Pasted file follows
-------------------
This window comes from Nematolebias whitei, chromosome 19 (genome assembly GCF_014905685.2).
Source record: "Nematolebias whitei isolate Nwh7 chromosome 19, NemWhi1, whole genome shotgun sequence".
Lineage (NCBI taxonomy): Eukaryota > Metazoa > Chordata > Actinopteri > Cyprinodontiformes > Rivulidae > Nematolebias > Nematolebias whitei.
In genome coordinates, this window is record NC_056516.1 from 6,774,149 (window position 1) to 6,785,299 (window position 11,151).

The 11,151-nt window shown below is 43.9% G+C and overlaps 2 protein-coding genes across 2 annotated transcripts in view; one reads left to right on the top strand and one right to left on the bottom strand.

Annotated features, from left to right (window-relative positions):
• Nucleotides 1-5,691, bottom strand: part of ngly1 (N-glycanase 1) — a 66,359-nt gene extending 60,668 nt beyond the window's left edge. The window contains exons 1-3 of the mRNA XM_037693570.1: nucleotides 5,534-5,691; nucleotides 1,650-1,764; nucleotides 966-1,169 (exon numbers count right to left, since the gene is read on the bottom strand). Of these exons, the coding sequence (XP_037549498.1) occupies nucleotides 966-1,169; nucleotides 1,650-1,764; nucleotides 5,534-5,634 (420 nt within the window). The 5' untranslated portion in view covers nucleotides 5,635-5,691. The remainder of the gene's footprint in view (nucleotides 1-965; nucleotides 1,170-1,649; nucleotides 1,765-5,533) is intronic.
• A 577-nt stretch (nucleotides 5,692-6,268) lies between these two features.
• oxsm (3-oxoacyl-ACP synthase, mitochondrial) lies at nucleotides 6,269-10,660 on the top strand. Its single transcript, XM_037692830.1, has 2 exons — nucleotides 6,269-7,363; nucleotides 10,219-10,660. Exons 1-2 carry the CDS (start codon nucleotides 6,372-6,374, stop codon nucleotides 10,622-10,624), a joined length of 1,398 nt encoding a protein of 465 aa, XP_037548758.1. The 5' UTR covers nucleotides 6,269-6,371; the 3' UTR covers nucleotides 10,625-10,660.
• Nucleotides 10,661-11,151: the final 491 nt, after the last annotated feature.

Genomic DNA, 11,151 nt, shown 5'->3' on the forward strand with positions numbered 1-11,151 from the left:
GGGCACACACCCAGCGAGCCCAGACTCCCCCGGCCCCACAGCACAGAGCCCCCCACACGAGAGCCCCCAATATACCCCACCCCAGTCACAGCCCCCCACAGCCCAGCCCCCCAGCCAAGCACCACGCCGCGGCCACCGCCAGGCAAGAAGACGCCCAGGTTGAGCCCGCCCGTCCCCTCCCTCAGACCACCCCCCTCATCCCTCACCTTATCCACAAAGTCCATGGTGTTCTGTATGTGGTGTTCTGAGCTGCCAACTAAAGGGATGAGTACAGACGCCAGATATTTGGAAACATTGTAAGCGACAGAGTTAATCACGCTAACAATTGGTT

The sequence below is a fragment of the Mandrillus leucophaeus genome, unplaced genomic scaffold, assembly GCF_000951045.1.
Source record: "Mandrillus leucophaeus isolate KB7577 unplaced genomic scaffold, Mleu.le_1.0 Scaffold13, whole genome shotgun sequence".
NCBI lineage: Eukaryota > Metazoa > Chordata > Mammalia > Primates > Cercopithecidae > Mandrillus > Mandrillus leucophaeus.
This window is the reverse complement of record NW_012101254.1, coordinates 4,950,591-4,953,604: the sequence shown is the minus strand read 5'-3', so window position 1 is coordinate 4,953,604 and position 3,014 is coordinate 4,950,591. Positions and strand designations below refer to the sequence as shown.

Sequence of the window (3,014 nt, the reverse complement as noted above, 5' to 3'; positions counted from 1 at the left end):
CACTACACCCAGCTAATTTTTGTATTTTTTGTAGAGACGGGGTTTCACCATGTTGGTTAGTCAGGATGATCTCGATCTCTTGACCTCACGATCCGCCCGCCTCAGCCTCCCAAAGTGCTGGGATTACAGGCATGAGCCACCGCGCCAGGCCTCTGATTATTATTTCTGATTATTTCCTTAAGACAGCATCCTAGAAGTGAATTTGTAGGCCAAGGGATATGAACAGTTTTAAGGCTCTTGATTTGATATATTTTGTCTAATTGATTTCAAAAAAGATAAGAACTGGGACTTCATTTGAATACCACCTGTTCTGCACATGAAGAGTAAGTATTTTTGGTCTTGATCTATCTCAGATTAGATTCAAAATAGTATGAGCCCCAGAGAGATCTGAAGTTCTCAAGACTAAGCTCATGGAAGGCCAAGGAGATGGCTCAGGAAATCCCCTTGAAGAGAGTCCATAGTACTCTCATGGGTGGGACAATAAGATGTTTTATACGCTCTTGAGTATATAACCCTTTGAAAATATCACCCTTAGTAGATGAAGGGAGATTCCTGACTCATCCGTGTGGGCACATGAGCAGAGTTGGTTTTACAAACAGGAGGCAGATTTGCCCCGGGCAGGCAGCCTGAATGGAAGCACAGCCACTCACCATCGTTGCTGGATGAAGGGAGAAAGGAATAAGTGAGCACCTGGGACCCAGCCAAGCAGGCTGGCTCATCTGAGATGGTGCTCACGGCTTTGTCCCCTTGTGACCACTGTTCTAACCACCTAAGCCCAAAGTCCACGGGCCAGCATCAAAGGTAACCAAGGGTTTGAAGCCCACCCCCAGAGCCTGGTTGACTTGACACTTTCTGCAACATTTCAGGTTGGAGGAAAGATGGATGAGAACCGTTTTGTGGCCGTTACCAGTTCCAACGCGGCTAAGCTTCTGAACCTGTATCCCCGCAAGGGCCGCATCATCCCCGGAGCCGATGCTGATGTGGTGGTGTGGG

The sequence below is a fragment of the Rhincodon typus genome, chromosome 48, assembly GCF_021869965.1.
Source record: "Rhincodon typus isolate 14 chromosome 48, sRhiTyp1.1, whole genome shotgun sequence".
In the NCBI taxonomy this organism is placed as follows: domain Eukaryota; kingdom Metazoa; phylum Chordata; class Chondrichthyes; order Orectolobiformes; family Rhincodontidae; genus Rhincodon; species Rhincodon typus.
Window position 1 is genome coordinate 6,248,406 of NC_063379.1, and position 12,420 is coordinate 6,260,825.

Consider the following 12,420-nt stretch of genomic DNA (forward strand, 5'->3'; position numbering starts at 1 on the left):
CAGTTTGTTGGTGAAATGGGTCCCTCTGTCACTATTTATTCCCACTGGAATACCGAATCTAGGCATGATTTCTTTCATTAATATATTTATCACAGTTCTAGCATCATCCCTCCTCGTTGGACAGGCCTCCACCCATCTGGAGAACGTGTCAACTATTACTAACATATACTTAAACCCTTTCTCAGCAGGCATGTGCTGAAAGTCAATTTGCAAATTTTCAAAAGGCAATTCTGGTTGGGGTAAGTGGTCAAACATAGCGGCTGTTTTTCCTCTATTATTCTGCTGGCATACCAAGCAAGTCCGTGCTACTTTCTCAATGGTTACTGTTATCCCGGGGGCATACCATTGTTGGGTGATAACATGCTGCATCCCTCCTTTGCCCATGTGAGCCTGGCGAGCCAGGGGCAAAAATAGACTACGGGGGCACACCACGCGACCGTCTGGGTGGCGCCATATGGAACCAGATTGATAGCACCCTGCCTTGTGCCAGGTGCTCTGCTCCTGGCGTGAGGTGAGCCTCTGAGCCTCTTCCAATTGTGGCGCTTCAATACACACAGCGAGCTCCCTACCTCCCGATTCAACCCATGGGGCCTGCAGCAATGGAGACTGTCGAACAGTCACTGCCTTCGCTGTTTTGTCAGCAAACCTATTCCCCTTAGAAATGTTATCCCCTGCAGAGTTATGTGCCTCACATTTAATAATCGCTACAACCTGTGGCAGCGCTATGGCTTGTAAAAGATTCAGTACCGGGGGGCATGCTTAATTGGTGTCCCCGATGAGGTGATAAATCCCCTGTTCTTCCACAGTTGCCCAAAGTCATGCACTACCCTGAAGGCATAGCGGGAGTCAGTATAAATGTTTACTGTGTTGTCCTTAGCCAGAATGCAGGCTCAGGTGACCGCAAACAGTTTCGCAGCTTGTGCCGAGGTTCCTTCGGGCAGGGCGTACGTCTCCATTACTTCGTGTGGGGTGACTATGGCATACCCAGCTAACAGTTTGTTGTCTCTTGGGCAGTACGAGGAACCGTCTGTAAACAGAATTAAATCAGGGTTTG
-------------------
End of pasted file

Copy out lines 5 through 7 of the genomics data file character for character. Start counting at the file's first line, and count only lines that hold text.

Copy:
The 11,151-nt window shown below is 43.9% G+C and overlaps 2 protein-coding genes across 2 annotated transcripts in view; one reads left to right on the top strand and one right to left on the bottom strand.

Annotated features, from left to right (window-relative positions):
• Nucleotides 1-5,691, bottom strand: part of ngly1 (N-glycanase 1) — a 66,359-nt gene extending 60,668 nt beyond the window's left edge. The window contains exons 1-3 of the mRNA XM_037693570.1: nucleotides 5,534-5,691; nucleotides 1,650-1,764; nucleotides 966-1,169 (exon numbers count right to left, since the gene is read on the bottom strand). Of these exons, the coding sequence (XP_037549498.1) occupies nucleotides 966-1,169; nucleotides 1,650-1,764; nucleotides 5,534-5,634 (420 nt within the window). The 5' untranslated portion in view covers nucleotides 5,635-5,691. The remainder of the gene's footprint in view (nucleotides 1-965; nucleotides 1,170-1,649; nucleotides 1,765-5,533) is intronic.